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Engineering

Management
DECISIONMAKING
Decision Making as a Management
Responsibility
What is Decision Making?
The Decision Making Process
Approaches in Solving Problems
Quantitative Models for DecisionMaking

Decision-Making as a
Management
Responsibility
Decision Making is a responsibility
of the engineer manager.
The bigger issue is the manager
who cannot or do want to make
decisions.
Managers must strive to choose a
decision option as correctly as
possible

What is Decision Making


Decision Making Defined : The
process of identifying and choosing
alternative courses of action in a
manner appropriate to the
demands of the situation.

What is Decision Making?


Decision Making Explained:The
definition indicates that the
engineer manager must adapt a
certain procedure designed to
determine the best option
available to solve certain
problems.

The Decision-Making
Process
Diagnose the problem best
diagnosis; series of questions
Analyze the environment points
and ends of the problem
Articulate problem opportunity
view problem as an opportunity for
improvement

Cont. The Decision-Making


Process
Develop viable alternatives cause
and effect analysis
Evaluate alternatives SWOT
analysis in the developed
alternatives
Make a choice
Implement Decision
Evaluate and adapt decision results

Decision-Making Process:
Expound
What is a Problem?
A problem exist when there is a
difference between an actual
situation and a desired situation.
Analyze the Environment
Identify the constraints in both
external and Internal Environments.

Cont. Decision-Making
Process:Expound
Examples of Internal
Limitations: Limited funds
available for the purchases of
equipment,
Limited training on the part of
employees and
Ill-designed facilities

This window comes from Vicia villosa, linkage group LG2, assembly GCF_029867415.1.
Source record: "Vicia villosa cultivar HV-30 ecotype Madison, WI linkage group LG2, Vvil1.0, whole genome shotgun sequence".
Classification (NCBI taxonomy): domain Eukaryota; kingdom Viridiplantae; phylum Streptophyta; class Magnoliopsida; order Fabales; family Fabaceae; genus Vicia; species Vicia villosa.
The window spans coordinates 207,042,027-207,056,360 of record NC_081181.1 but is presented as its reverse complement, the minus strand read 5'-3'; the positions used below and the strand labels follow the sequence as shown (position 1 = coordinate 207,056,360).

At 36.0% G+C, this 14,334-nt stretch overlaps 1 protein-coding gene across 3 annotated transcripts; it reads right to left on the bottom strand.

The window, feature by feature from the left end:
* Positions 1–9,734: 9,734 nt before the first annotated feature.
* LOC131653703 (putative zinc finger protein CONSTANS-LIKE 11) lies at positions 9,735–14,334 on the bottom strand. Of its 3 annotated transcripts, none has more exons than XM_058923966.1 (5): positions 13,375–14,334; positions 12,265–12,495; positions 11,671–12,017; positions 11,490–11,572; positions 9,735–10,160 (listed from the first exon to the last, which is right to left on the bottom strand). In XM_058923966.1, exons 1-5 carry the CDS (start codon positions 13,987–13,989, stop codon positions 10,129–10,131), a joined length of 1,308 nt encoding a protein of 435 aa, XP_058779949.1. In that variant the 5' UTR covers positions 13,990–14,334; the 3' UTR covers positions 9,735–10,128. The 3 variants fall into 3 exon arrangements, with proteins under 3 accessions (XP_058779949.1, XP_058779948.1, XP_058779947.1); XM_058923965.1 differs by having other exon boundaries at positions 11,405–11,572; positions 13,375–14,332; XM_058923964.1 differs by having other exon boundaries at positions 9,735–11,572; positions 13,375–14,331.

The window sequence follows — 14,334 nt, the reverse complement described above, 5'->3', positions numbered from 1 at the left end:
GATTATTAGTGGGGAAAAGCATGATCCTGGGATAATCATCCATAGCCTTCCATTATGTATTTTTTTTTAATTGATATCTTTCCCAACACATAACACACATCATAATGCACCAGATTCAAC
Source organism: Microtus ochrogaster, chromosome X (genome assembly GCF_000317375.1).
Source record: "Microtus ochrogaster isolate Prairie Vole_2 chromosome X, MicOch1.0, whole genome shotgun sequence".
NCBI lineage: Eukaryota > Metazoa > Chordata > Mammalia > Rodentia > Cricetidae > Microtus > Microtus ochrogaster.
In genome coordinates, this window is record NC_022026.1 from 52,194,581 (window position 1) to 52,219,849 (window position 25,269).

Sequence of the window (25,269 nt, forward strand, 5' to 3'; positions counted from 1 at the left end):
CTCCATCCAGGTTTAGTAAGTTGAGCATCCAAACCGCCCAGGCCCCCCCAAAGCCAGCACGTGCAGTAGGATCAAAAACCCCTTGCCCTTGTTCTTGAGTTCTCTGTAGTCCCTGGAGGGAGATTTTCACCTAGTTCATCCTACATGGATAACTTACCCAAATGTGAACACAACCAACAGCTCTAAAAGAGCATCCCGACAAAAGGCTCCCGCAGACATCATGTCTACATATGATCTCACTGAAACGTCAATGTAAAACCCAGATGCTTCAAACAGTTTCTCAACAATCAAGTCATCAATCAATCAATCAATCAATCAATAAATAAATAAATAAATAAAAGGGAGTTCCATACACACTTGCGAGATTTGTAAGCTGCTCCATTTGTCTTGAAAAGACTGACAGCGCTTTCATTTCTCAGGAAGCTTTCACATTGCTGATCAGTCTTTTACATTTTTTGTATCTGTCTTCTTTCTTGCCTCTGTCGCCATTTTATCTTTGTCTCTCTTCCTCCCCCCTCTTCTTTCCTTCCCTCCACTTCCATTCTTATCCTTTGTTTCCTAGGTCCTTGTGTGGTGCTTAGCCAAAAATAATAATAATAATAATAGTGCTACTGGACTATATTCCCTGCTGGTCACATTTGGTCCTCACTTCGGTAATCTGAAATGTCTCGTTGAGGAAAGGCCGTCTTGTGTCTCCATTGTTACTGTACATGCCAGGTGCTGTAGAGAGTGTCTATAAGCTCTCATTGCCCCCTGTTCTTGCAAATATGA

Cont. Decision-Making
Process:Expound
Examples of External
Limitations: Patents are
controlled by other organizations.
Limited market for the companys
products and services
Strict enforcement of local zoning
regulations

Cont. Decision-Making
Process:Expound
Components of the Environment
Internal Environment refers to
organizational activities within a firm
that surrounds decision-making
External Environment refers to
variables that are outside the
organization and not typically within the
short-run control of top management.

Cont. Decision-Making
Process:Expound
Develop Viable Alternatives
The best among the alternative
solutions must be considered by
management. This is made
possible by using a procedure with
the following steps:

Cont. Decision-Making
Process:Expound
Develop Viable Alternatives
- Prepare a list of alternative
solution
- Determine the viability of each
solutions.
- Revise the list by striking out
those which are not viable

Cont. Decision-Making
Process:Expound
Evaluate Alternatives
After determining the viability of
the alternatives and a revised list
has been made, an evaluation of
the remaining alternatives is
necessary. This is important
because the next step involves
making a choice.

Cont. Decision-Making
Process:Expound
Evaluate Alternatives
- How the alternatives will be
evaluated will depend on the nature
of the problem, the objectives of the
firm and the nature of alternatives
presented.
- The value of the alternatives refers
to benefits that can be expected.

Cont. Decision-Making
Process:Expound
Make a Choice
- Choice making refers to the
process of selecting among
alternatives representing potential
solutions to a problem.
- Rank alternatives from best to
worst on the basis of some factors
like benefit, cost or risk.

Cont. Decision-Making
Process:Expound
Implement Decision
- Implementation refers to carrying
out the decision so that the
objectives sought will be achieved
- To make implementation
effective, a plan must be devised.

Cont. Decision-Making
Process:Expound
Evaluate and Adapt Decision
Results
- Feed back refers to the process which
requires checking at each stage of the
process to assure that the alternatives
generated, the criteria used in